Historically, fires and automobile accidents have been the primary types of property and casualty claims that presented a potential avenues of for subrogation. However, with the increased costs of mitigating the extent of water damage and reducing the potential for mold growth, claims involving large water losses have become another important area with subrogation potential.
Large water loss claims often involve the failure of an appliance such as a water heater or washing machine, or a water connector or valve due to a material or manufacturing defect, or installation error. The nature of such losses requires the failed item to be removed and preserved as evidence for review by an expert for the insurance company, as well as by technical personnel from the manufacturer or installer. If the subrogation case proceeds to trial, the item will have to be produced as physical evidence. Therefore, determining the probable cause of a water loss requires the identification, retrieval, protection and examination by a knowledgeable expert of all available evidence involving the water loss. Since most water losses require prompt action to repair and restore the water damage, the evidence needed to determine if subrogation exists is often overlooked or mishandled.
To ensure an objective investigation, preservation of evidence is key. The first step in the process is to identify the item that has failed. In most cases this will be obvious based upon a readily apparent break or fracture in a plumbing line or fixture. The role of the claims adjuster is essential in the identification process because once the report of the loss is received, the insured must be instructed not to remove or disturb the area if at all possible. Otherwise, the removal of an item may change the material condition of the item or eliminate an apparent improper installation. A common example is the failure of an ordinary household item such as a water connector to a toilet that is to be hand tightened only. If the insured uses a jawed tool such as pliers or channel locks to remove the item, it could remove or obscure evidence of prior over-tightening with a tool. Improper removal can therefore cause collateral damage that can mask the cause of the failure.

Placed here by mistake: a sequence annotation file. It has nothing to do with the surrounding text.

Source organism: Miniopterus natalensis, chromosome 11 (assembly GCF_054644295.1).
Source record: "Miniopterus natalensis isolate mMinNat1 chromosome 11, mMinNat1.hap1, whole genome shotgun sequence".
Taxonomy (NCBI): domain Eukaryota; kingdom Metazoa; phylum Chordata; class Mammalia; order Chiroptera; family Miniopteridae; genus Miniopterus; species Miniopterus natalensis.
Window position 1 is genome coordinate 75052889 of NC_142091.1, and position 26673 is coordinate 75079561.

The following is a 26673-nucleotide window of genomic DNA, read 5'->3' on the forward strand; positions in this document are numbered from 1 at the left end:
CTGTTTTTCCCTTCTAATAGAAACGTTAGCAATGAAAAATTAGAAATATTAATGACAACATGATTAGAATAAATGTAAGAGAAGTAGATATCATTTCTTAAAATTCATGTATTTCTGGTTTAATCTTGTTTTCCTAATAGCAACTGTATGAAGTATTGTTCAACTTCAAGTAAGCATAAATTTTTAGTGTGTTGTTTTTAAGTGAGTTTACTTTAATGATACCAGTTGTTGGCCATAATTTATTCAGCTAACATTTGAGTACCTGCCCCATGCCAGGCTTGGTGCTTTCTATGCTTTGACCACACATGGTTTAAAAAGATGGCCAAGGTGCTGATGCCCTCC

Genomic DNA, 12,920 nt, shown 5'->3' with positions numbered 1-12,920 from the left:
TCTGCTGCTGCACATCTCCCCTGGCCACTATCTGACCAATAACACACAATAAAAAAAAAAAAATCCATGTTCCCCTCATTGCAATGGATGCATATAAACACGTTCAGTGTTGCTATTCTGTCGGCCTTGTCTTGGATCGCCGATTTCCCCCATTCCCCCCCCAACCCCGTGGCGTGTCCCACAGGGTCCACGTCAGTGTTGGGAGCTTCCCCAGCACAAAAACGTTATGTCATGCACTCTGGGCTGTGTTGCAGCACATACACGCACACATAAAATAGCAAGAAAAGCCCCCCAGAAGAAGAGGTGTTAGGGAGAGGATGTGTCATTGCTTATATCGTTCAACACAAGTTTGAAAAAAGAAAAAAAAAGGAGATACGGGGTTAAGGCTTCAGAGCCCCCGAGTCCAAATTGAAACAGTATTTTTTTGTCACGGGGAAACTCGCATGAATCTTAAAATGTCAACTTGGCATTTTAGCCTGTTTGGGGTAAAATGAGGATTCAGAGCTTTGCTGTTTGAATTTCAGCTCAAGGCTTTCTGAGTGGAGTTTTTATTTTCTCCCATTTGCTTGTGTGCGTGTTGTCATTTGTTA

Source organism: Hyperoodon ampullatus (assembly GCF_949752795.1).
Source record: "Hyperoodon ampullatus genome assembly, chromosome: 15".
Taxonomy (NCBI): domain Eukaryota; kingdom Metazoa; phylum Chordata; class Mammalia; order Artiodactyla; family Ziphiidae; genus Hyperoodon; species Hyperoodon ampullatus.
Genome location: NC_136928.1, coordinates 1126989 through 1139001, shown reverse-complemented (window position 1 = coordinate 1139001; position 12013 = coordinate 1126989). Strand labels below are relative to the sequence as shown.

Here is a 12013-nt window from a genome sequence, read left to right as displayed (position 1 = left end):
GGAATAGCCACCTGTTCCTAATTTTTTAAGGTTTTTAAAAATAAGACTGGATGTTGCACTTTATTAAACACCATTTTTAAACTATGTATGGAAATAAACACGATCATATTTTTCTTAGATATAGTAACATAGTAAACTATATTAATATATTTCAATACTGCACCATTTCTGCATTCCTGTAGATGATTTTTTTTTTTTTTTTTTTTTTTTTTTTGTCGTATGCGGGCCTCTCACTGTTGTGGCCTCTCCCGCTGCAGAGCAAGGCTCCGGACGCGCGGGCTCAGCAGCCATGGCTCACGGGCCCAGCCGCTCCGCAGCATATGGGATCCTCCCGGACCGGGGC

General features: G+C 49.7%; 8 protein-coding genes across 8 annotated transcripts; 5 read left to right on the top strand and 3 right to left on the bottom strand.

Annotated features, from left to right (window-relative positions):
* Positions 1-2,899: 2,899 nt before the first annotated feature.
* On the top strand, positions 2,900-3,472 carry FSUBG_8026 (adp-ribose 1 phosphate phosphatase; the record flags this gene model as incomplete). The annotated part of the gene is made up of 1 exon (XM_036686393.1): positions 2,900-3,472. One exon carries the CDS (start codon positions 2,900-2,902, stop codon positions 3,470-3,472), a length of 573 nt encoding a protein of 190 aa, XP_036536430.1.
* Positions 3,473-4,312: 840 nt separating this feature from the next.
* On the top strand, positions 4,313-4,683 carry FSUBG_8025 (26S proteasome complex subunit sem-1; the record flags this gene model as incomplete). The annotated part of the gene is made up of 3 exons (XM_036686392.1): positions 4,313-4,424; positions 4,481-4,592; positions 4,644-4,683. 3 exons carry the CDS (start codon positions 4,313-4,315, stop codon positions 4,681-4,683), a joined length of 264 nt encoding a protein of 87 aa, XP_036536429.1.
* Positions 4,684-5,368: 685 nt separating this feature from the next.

Before removing any items in the area of the loss, color photographs of the area should be taken. The expert reviewing the claim needs the color photographs in order to provide information on the specific use and installation of the item. Photographs can tell an expert if the item was placed under undue stress by the installer by twisting and kinking an 18- inch flexible connector when a 12- inch connector would have been more appropriate. Color photographs also aid in identifying the type and location of the connections, fittings and valve positions. Due to thermal cycles of expansion and contraction, water losses on hot water service lines are more common. In some cases, it is important the expert reviewer knows the direction of flow in the failed plumbing fitting or line. In the case of a washing machine, it is important to photograph the control panel to document the specific water level and temperature setting and the point in the cycle that a failure occurred. This information is useful in testing the appliance for a systemic failure.
Photographs of the installation are also needed when the item under investigation is tested in the laboratory and does not fail. In such cases, laboratory testing reveals the cause of the water loss was improper installation or else quite possibly, the wrong item was removed and shipped for examination.
During the photographing process, the claims adjuster should also interview the insured to get background information on the nature and extent of the failure and the failed item. Useful information includes the age of the home, the date the failed item was purchased or installed, the place of purchase, the name of the installer, and any available manufacturer model and serial numbers.
A key part of the photographing process is the identification of other similar items in the residence that have not failed and that may be useful as an exemplar. Product item markers or labels on such items may be useful in identifying the other item in the home that had failed but is otherwise unidentifiable as to manufacture, model or serial number. Similar items installed at the same time and exposed to the same service conditions as the failed item may also be showing similar signs of failure. The most extreme example of this possibility involved the failure of a compression nut on a toilet flush valve on a downstairs powder room toilet on a $250,000 four year old home. The claim amount exceeded $35,000. A check of the same item on the downstairs master and upstairs guest bathroom revealed identical fractures and imminent failure.